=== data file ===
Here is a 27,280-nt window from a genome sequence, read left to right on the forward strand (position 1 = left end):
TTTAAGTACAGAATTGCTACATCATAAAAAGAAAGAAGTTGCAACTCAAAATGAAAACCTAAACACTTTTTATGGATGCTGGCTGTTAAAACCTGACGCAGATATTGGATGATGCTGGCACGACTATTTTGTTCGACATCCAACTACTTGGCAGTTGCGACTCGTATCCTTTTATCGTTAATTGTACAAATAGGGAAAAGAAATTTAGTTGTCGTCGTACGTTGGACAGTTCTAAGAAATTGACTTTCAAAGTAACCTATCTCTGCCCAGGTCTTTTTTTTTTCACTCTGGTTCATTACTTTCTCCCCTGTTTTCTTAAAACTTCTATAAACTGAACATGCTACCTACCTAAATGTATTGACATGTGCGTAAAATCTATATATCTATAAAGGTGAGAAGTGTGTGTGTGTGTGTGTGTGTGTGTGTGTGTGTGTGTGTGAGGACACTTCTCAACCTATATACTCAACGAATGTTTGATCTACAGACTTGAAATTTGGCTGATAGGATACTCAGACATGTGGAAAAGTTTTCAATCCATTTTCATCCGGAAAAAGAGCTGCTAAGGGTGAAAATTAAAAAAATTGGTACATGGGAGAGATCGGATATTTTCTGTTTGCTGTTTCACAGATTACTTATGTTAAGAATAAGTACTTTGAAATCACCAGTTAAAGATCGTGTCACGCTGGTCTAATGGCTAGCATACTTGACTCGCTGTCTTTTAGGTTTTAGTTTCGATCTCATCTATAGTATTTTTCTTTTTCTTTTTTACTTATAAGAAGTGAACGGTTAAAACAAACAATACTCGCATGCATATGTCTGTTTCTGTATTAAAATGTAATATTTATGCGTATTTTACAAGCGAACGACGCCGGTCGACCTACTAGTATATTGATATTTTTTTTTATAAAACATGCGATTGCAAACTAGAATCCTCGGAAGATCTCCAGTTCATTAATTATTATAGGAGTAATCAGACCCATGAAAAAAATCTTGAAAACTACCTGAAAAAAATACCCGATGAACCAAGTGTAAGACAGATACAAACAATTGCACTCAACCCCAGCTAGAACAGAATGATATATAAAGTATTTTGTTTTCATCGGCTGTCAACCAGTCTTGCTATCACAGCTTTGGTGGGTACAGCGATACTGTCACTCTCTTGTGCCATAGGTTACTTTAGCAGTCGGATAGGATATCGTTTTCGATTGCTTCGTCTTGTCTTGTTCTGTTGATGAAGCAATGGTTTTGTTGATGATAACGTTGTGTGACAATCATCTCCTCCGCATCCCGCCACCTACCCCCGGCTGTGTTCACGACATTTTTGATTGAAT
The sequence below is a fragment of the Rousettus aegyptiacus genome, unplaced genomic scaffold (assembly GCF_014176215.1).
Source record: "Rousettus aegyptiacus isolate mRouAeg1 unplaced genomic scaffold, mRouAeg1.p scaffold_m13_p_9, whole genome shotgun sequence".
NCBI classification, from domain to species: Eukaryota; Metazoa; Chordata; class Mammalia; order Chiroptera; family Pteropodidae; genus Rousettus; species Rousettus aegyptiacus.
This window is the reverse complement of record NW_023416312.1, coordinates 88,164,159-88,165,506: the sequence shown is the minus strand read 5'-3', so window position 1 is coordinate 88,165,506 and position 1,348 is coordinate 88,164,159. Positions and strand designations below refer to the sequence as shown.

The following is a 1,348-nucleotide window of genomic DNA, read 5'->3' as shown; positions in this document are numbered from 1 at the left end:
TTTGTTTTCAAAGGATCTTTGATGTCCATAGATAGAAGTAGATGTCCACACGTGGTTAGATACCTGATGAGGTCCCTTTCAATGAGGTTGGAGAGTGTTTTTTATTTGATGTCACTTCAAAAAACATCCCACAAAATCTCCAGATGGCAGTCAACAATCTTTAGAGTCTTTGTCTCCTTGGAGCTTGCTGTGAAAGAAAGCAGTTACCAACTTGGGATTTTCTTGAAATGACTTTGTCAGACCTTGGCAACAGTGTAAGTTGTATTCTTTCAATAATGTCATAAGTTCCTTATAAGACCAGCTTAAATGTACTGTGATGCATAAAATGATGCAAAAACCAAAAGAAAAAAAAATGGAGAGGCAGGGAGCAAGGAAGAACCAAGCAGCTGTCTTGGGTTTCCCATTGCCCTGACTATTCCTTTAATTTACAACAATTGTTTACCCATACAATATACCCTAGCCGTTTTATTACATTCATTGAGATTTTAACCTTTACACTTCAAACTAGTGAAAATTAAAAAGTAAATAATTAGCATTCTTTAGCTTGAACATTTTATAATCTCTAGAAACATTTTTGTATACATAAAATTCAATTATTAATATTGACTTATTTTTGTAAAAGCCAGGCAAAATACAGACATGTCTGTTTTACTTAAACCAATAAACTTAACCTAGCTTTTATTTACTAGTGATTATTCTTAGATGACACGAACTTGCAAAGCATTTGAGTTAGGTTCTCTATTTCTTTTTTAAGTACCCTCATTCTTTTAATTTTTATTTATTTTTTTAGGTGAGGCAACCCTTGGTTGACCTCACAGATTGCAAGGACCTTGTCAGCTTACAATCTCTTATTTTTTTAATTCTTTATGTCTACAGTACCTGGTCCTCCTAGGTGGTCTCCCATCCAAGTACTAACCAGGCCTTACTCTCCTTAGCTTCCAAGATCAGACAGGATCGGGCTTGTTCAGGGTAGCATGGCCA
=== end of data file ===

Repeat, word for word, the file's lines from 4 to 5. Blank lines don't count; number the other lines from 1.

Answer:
Source record: "Rousettus aegyptiacus isolate mRouAeg1 unplaced genomic scaffold, mRouAeg1.p scaffold_m13_p_9, whole genome shotgun sequence".
NCBI classification, from domain to species: Eukaryota; Metazoa; Chordata; class Mammalia; order Chiroptera; family Pteropodidae; genus Rousettus; species Rousettus aegyptiacus.